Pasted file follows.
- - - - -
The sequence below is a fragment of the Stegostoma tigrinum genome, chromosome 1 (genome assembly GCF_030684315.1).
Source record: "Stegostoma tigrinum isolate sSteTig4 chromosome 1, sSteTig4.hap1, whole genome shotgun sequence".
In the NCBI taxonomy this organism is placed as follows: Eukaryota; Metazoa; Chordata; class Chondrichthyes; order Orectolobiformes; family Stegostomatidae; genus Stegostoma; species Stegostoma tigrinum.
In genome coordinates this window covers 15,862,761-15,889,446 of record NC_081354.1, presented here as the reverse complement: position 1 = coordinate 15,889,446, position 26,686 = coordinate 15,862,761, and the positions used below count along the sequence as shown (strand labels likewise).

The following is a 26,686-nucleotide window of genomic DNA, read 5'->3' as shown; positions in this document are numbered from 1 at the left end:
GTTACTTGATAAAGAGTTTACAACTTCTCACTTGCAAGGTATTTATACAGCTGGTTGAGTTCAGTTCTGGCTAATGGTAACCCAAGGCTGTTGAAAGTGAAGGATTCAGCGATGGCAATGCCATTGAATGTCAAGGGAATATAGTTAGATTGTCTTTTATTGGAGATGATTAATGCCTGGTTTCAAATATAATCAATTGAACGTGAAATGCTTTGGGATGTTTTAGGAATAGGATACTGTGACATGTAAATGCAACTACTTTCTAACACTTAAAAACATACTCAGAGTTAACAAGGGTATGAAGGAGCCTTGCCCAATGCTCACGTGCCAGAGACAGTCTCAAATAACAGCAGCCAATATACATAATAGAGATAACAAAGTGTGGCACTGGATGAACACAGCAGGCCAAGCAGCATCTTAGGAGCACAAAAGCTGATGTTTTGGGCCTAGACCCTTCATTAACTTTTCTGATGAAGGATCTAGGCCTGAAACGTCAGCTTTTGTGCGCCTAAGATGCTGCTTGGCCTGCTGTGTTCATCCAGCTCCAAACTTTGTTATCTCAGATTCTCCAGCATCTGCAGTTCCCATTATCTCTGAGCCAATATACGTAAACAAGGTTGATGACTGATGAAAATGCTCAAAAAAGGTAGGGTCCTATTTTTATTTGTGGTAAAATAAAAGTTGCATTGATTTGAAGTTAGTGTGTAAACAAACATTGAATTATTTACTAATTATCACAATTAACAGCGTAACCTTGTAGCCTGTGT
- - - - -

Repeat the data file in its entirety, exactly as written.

The sequence below is a fragment of the Stegostoma tigrinum genome, chromosome 1 (genome assembly GCF_030684315.1).
Source record: "Stegostoma tigrinum isolate sSteTig4 chromosome 1, sSteTig4.hap1, whole genome shotgun sequence".
In the NCBI taxonomy this organism is placed as follows: Eukaryota; Metazoa; Chordata; class Chondrichthyes; order Orectolobiformes; family Stegostomatidae; genus Stegostoma; species Stegostoma tigrinum.
In genome coordinates this window covers 15,862,761-15,889,446 of record NC_081354.1, presented here as the reverse complement: position 1 = coordinate 15,889,446, position 26,686 = coordinate 15,862,761, and the positions used below count along the sequence as shown (strand labels likewise).

The following is a 26,686-nucleotide window of genomic DNA, read 5'->3' as shown; positions in this document are numbered from 1 at the left end:
GTTACTTGATAAAGAGTTTACAACTTCTCACTTGCAAGGTATTTATACAGCTGGTTGAGTTCAGTTCTGGCTAATGGTAACCCAAGGCTGTTGAAAGTGAAGGATTCAGCGATGGCAATGCCATTGAATGTCAAGGGAATATAGTTAGATTGTCTTTTATTGGAGATGATTAATGCCTGGTTTCAAATATAATCAATTGAACGTGAAATGCTTTGGGATGTTTTAGGAATAGGATACTGTGACATGTAAATGCAACTACTTTCTAACACTTAAAAACATACTCAGAGTTAACAAGGGTATGAAGGAGCCTTGCCCAATGCTCACGTGCCAGAGACAGTCTCAAATAACAGCAGCCAATATACATAATAGAGATAACAAAGTGTGGCACTGGATGAACACAGCAGGCCAAGCAGCATCTTAGGAGCACAAAAGCTGATGTTTTGGGCCTAGACCCTTCATTAACTTTTCTGATGAAGGATCTAGGCCTGAAACGTCAGCTTTTGTGCGCCTAAGATGCTGCTTGGCCTGCTGTGTTCATCCAGCTCCAAACTTTGTTATCTCAGATTCTCCAGCATCTGCAGTTCCCATTATCTCTGAGCCAATATACGTAAACAAGGTTGATGACTGATGAAAATGCTCAAAAAAGGTAGGGTCCTATTTTTATTTGTGGTAAAATAAAAGTTGCATTGATTTGAAGTTAGTGTGTAAACAAACATTGAATTATTTACTAATTATCACAATTAACAGCGTAACCTTGTAGCCTGTGT